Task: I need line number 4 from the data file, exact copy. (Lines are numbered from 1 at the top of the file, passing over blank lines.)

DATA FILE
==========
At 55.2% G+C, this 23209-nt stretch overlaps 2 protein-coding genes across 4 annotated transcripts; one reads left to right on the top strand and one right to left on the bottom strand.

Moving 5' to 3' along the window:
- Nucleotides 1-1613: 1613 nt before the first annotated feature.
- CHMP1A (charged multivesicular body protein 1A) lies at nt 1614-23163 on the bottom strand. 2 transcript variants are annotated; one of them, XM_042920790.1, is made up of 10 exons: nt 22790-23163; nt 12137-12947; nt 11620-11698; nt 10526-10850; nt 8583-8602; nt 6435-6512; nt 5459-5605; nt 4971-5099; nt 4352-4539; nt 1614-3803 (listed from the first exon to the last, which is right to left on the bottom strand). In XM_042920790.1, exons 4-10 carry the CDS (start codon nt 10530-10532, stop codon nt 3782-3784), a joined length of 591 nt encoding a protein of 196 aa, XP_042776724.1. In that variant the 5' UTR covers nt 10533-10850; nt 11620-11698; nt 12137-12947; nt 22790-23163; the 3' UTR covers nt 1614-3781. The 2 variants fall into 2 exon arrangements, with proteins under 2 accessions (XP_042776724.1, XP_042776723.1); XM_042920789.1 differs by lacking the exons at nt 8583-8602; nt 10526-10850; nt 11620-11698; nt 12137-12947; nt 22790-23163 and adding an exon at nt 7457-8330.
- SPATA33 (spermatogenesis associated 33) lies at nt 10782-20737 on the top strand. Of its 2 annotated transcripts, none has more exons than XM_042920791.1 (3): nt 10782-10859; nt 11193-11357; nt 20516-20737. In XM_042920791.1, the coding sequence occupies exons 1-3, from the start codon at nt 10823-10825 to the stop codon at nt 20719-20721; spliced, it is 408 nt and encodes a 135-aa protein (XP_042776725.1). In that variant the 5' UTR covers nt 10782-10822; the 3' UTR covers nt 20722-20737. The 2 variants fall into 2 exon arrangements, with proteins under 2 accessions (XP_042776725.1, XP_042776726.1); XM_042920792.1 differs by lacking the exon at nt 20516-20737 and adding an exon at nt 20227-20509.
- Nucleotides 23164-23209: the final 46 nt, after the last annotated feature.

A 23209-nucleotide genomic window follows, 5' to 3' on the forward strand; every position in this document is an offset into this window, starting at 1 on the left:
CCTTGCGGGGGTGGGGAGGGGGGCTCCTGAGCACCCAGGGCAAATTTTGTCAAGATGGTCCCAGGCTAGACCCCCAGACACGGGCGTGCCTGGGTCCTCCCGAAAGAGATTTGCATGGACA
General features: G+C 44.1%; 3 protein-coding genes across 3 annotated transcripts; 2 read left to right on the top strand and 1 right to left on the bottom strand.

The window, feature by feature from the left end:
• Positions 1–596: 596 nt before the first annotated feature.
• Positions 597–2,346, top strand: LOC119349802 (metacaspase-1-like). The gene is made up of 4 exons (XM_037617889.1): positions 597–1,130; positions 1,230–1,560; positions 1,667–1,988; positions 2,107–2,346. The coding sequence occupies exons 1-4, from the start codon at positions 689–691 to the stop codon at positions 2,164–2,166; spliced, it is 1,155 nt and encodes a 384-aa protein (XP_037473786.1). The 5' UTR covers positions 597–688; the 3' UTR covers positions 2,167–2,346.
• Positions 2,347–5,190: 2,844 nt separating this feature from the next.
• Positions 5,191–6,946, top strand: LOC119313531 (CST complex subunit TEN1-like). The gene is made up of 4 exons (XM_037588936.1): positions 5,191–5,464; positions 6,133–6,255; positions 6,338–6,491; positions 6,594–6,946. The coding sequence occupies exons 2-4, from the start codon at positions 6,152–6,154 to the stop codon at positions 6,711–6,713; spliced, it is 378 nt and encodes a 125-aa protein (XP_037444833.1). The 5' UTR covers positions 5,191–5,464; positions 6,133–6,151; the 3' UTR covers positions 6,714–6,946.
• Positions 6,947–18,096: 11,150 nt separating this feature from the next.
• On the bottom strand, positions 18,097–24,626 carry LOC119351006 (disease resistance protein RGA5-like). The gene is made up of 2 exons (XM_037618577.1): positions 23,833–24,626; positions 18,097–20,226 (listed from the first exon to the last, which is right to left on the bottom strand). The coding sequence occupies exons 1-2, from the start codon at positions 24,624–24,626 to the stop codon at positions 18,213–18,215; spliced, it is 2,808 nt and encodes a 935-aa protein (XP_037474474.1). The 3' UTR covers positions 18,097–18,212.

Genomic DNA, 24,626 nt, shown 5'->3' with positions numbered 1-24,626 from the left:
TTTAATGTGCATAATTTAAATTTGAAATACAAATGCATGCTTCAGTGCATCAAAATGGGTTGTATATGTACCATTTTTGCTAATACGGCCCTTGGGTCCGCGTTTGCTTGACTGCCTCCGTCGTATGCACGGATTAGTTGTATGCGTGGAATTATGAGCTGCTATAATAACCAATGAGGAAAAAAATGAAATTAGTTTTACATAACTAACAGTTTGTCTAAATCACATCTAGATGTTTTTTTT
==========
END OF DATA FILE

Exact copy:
- CHMP1A (charged multivesicular body protein 1A) lies at nt 1614-23163 on the bottom strand. 2 transcript variants are annotated; one of them, XM_042920790.1, is made up of 10 exons: nt 22790-23163; nt 12137-12947; nt 11620-11698; nt 10526-10850; nt 8583-8602; nt 6435-6512; nt 5459-5605; nt 4971-5099; nt 4352-4539; nt 1614-3803 (listed from the first exon to the last, which is right to left on the bottom strand). In XM_042920790.1, exons 4-10 carry the CDS (start codon nt 10530-10532, stop codon nt 3782-3784), a joined length of 591 nt encoding a protein of 196 aa, XP_042776724.1. In that variant the 5' UTR covers nt 10533-10850; nt 11620-11698; nt 12137-12947; nt 22790-23163; the 3' UTR covers nt 1614-3781. The 2 variants fall into 2 exon arrangements, with proteins under 2 accessions (XP_042776724.1, XP_042776723.1); XM_042920789.1 differs by lacking the exons at nt 8583-8602; nt 10526-10850; nt 11620-11698; nt 12137-12947; nt 22790-23163 and adding an exon at nt 7457-8330.